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Thread: Sump pit always has lots of water - next step ?

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  1. #1
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    Default Sump pit always has lots of water - next step ?

    Hello,

    I have a sump pit (with pump) located at the back corner of my basement which always has water in it and the water level is just shy of the pump activating (and that's about 5 in from overflowing). It turns on about 5 times a day when the water occassionally rises a bit, or some vibration gets the pump to turn on. After emptying, the pump fills right back up. I have a check valve and it's working, and the water empties directly into a municipal drain (not my sewage pipe).
    The pit I have is a bit narrow and I believe shallow.
    My basement flooded once when we had a very very bad storm and the pump that's been there for years broke. Other than that no problems (fingers are always crossed).
    Strangely enough, my neighbor's house (50 ft away) is at about the same height and he doesn't have anywhere near as much water.

    Now I am thinking of putting a second pit in, but the plumber is afraid to dig with such a high water table. He recommends first digging the existing one deeper, put the pump lower to drain out more and get the water level lowered.

    So my questions:
    1) Does the plumber's recommendation make sense. If I have a high water table and dig deeper, the lower pump will run all the time ?
    2) Will a second pit help in this case or will I simply now have two pits that fill almost to the top ?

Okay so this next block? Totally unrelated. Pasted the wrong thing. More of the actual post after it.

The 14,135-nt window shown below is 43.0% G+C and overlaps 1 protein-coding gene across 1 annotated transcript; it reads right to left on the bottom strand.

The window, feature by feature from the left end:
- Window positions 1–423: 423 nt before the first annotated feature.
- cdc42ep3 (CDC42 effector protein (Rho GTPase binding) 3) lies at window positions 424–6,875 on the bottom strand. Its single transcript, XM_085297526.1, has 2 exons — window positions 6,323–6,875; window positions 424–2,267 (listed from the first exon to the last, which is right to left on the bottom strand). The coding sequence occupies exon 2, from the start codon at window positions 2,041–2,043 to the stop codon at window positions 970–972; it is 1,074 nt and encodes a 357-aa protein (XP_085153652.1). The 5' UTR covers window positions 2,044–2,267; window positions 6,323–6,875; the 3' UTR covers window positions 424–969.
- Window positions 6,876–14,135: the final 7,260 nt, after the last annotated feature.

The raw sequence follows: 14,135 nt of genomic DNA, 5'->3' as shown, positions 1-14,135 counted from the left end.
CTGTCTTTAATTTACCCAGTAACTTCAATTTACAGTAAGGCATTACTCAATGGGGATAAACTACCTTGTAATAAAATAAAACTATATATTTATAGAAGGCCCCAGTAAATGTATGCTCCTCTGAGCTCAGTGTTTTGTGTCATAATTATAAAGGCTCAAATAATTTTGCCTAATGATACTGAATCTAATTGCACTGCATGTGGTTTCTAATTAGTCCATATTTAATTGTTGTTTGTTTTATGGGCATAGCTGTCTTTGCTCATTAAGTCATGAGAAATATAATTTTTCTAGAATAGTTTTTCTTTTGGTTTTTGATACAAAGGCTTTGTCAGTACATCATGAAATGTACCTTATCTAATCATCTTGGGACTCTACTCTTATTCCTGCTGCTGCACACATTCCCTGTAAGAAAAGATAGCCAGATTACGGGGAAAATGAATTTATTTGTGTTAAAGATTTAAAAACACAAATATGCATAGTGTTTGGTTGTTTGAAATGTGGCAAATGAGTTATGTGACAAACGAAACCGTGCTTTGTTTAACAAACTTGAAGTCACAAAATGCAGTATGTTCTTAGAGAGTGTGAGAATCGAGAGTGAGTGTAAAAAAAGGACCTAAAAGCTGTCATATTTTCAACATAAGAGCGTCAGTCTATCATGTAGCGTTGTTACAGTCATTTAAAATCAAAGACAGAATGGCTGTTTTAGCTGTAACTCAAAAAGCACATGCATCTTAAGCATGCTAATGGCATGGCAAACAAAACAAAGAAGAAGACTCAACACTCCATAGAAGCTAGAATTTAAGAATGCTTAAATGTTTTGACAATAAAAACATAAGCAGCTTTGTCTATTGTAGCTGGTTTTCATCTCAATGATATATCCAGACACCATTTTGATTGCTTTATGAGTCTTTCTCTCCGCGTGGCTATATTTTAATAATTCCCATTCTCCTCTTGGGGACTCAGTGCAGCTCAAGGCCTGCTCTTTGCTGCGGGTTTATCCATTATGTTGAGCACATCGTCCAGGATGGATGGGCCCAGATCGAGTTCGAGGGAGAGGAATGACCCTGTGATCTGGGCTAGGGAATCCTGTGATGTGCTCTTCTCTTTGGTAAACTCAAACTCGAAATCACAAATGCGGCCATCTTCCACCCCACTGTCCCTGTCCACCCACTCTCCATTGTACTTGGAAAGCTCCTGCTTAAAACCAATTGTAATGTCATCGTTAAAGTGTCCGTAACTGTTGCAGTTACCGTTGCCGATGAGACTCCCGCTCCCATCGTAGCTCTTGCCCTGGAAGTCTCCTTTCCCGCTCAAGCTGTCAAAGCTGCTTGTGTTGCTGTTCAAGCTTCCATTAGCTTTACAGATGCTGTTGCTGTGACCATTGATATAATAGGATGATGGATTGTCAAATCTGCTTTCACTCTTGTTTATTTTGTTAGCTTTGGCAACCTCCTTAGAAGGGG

3) Is there anything else I can do - I don't believe this has to do with grading since even when there's no rain, the pit's usually full ?
    4) My home is about 15 years old, do I have to worry about my foundation or structural integrity if I have a high water table ?
    5) How can I tell if my pit is shallower than "normal" I know I can put a yardstick in to measure, but I thought a pit is actually deeper and there's actually drain tile there ?

    Thanks very much in advance...

    Jake

  2. #2
    DIY scratch-pad engineer leejosepho's Avatar
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    Quote Originally Posted by Jake_59 View Post
    ... the plumber is afraid to dig with such a high water table. He recommends first digging the existing one deeper, put the pump lower to drain out more and get the water level lowered.
    I would try that first and see what happens. I have a chambered drain field that acts like your sump. I can pump it out, but then it just fills right back up to a certain level even though a nearby (like your neighbor) D-box stays at a lower level. It is almost impossible to accurately guess what is going on underground, and digging/opening a new hole could easily bring on an undesired result or two!

  3. #3

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    you could try lowering the pump to remove more water.. try this first as it's the easiest and most cost effective thing to do.. watch it for a day and see, after it pumps the water out, how fast it fills back up even when it's not raining...